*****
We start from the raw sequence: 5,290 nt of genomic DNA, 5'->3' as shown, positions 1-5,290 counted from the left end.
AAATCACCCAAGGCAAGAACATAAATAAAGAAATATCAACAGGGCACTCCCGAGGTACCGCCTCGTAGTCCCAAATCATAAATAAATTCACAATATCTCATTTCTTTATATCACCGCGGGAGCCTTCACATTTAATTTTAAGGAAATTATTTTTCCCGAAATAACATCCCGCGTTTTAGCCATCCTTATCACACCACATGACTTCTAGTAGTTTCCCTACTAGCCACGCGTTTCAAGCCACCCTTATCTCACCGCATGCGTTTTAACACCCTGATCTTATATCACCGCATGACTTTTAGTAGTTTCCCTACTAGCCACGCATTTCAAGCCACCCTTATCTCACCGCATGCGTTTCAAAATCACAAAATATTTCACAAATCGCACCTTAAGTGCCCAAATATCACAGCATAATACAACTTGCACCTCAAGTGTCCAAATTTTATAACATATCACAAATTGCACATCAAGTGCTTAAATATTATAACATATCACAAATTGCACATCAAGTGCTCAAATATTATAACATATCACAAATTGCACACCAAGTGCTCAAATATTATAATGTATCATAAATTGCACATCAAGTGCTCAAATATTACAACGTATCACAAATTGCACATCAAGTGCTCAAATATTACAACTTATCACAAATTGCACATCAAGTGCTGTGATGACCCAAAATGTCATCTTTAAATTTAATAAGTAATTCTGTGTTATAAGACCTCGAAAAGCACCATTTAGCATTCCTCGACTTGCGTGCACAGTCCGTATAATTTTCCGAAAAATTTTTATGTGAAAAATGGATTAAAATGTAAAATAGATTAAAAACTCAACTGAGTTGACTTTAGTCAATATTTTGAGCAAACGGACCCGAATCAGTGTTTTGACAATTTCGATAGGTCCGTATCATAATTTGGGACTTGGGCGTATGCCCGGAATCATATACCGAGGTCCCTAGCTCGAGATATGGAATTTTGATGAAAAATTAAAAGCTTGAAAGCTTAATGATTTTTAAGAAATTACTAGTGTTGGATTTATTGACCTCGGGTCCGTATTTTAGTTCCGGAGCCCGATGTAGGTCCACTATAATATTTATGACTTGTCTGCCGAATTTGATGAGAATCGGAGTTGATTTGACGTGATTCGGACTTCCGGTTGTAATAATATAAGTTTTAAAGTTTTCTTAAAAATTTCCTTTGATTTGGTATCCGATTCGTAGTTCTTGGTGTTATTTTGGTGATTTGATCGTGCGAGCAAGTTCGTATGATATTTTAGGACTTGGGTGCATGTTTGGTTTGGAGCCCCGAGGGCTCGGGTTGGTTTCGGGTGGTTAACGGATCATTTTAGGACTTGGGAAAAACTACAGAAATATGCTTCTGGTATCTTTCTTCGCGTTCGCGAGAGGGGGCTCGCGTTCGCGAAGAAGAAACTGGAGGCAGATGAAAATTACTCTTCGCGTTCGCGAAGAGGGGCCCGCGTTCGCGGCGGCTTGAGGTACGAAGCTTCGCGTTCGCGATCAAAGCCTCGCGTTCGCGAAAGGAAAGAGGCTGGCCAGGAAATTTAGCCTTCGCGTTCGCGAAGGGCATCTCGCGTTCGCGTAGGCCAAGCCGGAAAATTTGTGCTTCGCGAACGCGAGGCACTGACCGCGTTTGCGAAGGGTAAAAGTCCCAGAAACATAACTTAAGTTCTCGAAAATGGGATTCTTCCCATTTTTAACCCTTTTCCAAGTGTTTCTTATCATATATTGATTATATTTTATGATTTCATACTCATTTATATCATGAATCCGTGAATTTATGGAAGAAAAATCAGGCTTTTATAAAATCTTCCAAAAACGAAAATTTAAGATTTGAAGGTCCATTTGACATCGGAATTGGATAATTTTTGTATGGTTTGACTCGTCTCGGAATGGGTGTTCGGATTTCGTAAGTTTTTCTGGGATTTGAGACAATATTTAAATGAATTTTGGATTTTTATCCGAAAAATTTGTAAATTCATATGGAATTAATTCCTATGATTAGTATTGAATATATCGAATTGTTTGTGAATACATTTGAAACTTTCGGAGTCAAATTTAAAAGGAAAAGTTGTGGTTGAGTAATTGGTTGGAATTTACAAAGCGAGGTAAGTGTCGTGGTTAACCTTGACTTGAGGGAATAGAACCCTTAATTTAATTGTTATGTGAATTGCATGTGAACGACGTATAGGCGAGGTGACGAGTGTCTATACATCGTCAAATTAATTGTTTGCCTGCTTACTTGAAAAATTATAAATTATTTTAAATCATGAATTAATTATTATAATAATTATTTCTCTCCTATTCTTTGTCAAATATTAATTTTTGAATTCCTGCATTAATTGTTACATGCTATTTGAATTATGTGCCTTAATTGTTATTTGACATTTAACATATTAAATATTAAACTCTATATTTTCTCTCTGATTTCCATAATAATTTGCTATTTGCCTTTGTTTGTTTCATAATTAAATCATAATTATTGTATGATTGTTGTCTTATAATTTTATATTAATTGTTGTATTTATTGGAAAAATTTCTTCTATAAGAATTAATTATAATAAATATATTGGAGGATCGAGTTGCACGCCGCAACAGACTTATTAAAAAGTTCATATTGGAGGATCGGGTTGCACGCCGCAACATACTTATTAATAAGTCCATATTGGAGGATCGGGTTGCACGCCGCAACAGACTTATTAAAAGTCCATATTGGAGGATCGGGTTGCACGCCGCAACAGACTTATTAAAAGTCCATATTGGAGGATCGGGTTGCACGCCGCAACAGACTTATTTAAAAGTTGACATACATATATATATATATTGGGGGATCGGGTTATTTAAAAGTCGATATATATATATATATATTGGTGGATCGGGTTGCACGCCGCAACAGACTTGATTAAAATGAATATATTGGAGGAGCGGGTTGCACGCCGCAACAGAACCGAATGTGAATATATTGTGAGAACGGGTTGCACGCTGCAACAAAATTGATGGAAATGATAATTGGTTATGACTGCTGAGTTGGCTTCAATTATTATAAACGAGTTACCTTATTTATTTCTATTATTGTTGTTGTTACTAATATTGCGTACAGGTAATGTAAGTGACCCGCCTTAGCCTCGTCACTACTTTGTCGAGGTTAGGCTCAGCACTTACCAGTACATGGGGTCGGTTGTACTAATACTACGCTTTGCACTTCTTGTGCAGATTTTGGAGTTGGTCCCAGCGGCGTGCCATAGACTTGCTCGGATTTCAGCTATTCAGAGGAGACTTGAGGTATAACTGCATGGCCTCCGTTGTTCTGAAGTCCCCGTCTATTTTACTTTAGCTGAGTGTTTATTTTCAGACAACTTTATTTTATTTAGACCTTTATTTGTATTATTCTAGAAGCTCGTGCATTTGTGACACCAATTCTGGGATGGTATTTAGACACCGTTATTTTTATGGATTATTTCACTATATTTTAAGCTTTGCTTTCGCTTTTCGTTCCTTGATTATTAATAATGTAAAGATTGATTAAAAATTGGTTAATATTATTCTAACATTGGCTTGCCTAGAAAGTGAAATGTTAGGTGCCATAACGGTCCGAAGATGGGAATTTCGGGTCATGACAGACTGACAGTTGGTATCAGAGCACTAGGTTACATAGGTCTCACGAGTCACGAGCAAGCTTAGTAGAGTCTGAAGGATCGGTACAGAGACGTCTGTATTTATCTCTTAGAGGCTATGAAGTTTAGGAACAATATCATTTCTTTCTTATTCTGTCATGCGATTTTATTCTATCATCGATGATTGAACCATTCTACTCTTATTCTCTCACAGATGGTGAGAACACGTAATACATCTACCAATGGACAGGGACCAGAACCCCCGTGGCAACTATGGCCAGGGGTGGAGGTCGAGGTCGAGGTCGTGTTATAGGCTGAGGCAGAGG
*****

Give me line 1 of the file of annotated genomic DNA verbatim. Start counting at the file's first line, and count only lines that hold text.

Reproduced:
We start from the raw sequence: 5,290 nt of genomic DNA, 5'->3' as shown, positions 1-5,290 counted from the left end.